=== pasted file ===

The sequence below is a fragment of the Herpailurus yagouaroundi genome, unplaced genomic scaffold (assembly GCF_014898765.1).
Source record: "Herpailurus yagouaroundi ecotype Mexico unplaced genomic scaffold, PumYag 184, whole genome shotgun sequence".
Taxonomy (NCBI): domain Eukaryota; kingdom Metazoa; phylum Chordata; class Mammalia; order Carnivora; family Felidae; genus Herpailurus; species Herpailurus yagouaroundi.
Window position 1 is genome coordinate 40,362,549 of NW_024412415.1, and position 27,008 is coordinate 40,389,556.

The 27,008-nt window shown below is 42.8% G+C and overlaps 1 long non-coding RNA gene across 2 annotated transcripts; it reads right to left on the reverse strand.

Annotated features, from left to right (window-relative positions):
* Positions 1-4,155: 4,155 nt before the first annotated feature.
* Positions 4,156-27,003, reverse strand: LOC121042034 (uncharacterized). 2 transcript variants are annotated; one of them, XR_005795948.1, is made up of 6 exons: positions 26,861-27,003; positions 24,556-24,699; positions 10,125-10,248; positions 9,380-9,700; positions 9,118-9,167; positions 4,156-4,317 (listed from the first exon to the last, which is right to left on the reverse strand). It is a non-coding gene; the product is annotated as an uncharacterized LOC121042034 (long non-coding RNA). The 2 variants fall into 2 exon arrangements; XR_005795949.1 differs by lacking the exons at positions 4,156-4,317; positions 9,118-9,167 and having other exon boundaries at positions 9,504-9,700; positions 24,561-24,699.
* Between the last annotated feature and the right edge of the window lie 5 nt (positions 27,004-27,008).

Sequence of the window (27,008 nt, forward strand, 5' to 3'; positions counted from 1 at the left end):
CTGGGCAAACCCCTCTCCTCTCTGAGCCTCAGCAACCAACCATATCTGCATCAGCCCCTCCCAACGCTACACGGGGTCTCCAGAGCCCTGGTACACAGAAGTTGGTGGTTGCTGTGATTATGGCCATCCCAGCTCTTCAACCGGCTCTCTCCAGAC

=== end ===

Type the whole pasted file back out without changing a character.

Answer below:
The sequence below is a fragment of the Herpailurus yagouaroundi genome, unplaced genomic scaffold (assembly GCF_014898765.1).
Source record: "Herpailurus yagouaroundi ecotype Mexico unplaced genomic scaffold, PumYag 184, whole genome shotgun sequence".
Taxonomy (NCBI): domain Eukaryota; kingdom Metazoa; phylum Chordata; class Mammalia; order Carnivora; family Felidae; genus Herpailurus; species Herpailurus yagouaroundi.
Window position 1 is genome coordinate 40,362,549 of NW_024412415.1, and position 27,008 is coordinate 40,389,556.

The 27,008-nt window shown below is 42.8% G+C and overlaps 1 long non-coding RNA gene across 2 annotated transcripts; it reads right to left on the reverse strand.

Annotated features, from left to right (window-relative positions):
* Positions 1-4,155: 4,155 nt before the first annotated feature.
* Positions 4,156-27,003, reverse strand: LOC121042034 (uncharacterized). 2 transcript variants are annotated; one of them, XR_005795948.1, is made up of 6 exons: positions 26,861-27,003; positions 24,556-24,699; positions 10,125-10,248; positions 9,380-9,700; positions 9,118-9,167; positions 4,156-4,317 (listed from the first exon to the last, which is right to left on the reverse strand). It is a non-coding gene; the product is annotated as an uncharacterized LOC121042034 (long non-coding RNA). The 2 variants fall into 2 exon arrangements; XR_005795949.1 differs by lacking the exons at positions 4,156-4,317; positions 9,118-9,167 and having other exon boundaries at positions 9,504-9,700; positions 24,561-24,699.
* Between the last annotated feature and the right edge of the window lie 5 nt (positions 27,004-27,008).

Sequence of the window (27,008 nt, forward strand, 5' to 3'; positions counted from 1 at the left end):
CTGGGCAAACCCCTCTCCTCTCTGAGCCTCAGCAACCAACCATATCTGCATCAGCCCCTCCCAACGCTACACGGGGTCTCCAGAGCCCTGGTACACAGAAGTTGGTGGTTGCTGTGATTATGGCCATCCCAGCTCTTCAACCGGCTCTCTCCAGAC